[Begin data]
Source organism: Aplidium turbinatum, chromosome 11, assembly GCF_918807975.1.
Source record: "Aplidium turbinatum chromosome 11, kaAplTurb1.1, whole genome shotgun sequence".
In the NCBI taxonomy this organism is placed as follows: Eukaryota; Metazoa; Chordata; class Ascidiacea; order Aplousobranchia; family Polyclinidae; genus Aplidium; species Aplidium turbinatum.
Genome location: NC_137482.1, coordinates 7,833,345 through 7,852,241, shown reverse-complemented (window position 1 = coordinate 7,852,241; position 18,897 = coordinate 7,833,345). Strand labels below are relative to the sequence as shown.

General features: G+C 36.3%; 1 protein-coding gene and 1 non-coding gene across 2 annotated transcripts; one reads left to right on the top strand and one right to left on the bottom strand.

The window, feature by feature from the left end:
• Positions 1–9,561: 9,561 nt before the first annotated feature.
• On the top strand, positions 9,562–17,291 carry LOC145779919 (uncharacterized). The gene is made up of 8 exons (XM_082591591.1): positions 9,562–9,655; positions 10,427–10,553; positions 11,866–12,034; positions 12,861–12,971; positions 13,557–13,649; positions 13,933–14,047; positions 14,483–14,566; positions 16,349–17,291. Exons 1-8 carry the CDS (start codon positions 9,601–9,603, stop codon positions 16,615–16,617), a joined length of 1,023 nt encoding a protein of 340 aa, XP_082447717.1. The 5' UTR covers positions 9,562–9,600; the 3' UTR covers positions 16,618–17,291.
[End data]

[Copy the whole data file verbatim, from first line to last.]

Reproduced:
Source organism: Aplidium turbinatum, chromosome 11, assembly GCF_918807975.1.
Source record: "Aplidium turbinatum chromosome 11, kaAplTurb1.1, whole genome shotgun sequence".
In the NCBI taxonomy this organism is placed as follows: Eukaryota; Metazoa; Chordata; class Ascidiacea; order Aplousobranchia; family Polyclinidae; genus Aplidium; species Aplidium turbinatum.
Genome location: NC_137482.1, coordinates 7,833,345 through 7,852,241, shown reverse-complemented (window position 1 = coordinate 7,852,241; position 18,897 = coordinate 7,833,345). Strand labels below are relative to the sequence as shown.

General features: G+C 36.3%; 1 protein-coding gene and 1 non-coding gene across 2 annotated transcripts; one reads left to right on the top strand and one right to left on the bottom strand.

The window, feature by feature from the left end:
• Positions 1–9,561: 9,561 nt before the first annotated feature.
• On the top strand, positions 9,562–17,291 carry LOC145779919 (uncharacterized). The gene is made up of 8 exons (XM_082591591.1): positions 9,562–9,655; positions 10,427–10,553; positions 11,866–12,034; positions 12,861–12,971; positions 13,557–13,649; positions 13,933–14,047; positions 14,483–14,566; positions 16,349–17,291. Exons 1-8 carry the CDS (start codon positions 9,601–9,603, stop codon positions 16,615–16,617), a joined length of 1,023 nt encoding a protein of 340 aa, XP_082447717.1. The 5' UTR covers positions 9,562–9,600; the 3' UTR covers positions 16,618–17,291.